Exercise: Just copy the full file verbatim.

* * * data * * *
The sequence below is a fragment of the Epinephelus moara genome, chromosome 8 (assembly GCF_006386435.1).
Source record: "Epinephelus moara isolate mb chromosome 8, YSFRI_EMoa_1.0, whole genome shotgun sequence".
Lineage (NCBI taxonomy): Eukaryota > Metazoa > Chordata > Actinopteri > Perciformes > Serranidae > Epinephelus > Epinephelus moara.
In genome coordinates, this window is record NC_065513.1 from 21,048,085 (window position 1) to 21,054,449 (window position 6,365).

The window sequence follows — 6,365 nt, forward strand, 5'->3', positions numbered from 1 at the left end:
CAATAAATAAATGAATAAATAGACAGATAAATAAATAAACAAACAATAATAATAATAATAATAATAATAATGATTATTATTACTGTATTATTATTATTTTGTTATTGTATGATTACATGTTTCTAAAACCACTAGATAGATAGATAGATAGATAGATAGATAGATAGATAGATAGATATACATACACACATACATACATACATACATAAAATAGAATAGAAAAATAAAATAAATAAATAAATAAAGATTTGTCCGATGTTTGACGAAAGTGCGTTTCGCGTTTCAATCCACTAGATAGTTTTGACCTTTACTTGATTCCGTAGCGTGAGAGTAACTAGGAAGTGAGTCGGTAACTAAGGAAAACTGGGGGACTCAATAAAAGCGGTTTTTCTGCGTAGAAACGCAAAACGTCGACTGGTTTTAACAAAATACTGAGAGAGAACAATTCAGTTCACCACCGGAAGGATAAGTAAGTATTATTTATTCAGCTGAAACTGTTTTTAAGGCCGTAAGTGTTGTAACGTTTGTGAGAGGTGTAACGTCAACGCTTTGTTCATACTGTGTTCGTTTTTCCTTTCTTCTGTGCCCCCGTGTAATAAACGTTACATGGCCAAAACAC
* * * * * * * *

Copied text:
The sequence below is a fragment of the Epinephelus moara genome, chromosome 8 (assembly GCF_006386435.1).
Source record: "Epinephelus moara isolate mb chromosome 8, YSFRI_EMoa_1.0, whole genome shotgun sequence".
Lineage (NCBI taxonomy): Eukaryota > Metazoa > Chordata > Actinopteri > Perciformes > Serranidae > Epinephelus > Epinephelus moara.
In genome coordinates, this window is record NC_065513.1 from 21,048,085 (window position 1) to 21,054,449 (window position 6,365).

The window sequence follows — 6,365 nt, forward strand, 5'->3', positions numbered from 1 at the left end:
CAATAAATAAATGAATAAATAGACAGATAAATAAATAAACAAACAATAATAATAATAATAATAATAATAATGATTATTATTACTGTATTATTATTATTTTGTTATTGTATGATTACATGTTTCTAAAACCACTAGATAGATAGATAGATAGATAGATAGATAGATAGATAGATAGATATACATACACACATACATACATACATACATAAAATAGAATAGAAAAATAAAATAAATAAATAAATAAAGATTTGTCCGATGTTTGACGAAAGTGCGTTTCGCGTTTCAATCCACTAGATAGTTTTGACCTTTACTTGATTCCGTAGCGTGAGAGTAACTAGGAAGTGAGTCGGTAACTAAGGAAAACTGGGGGACTCAATAAAAGCGGTTTTTCTGCGTAGAAACGCAAAACGTCGACTGGTTTTAACAAAATACTGAGAGAGAACAATTCAGTTCACCACCGGAAGGATAAGTAAGTATTATTTATTCAGCTGAAACTGTTTTTAAGGCCGTAAGTGTTGTAACGTTTGTGAGAGGTGTAACGTCAACGCTTTGTTCATACTGTGTTCGTTTTTCCTTTCTTCTGTGCCCCCGTGTAATAAACGTTACATGGCCAAAACAC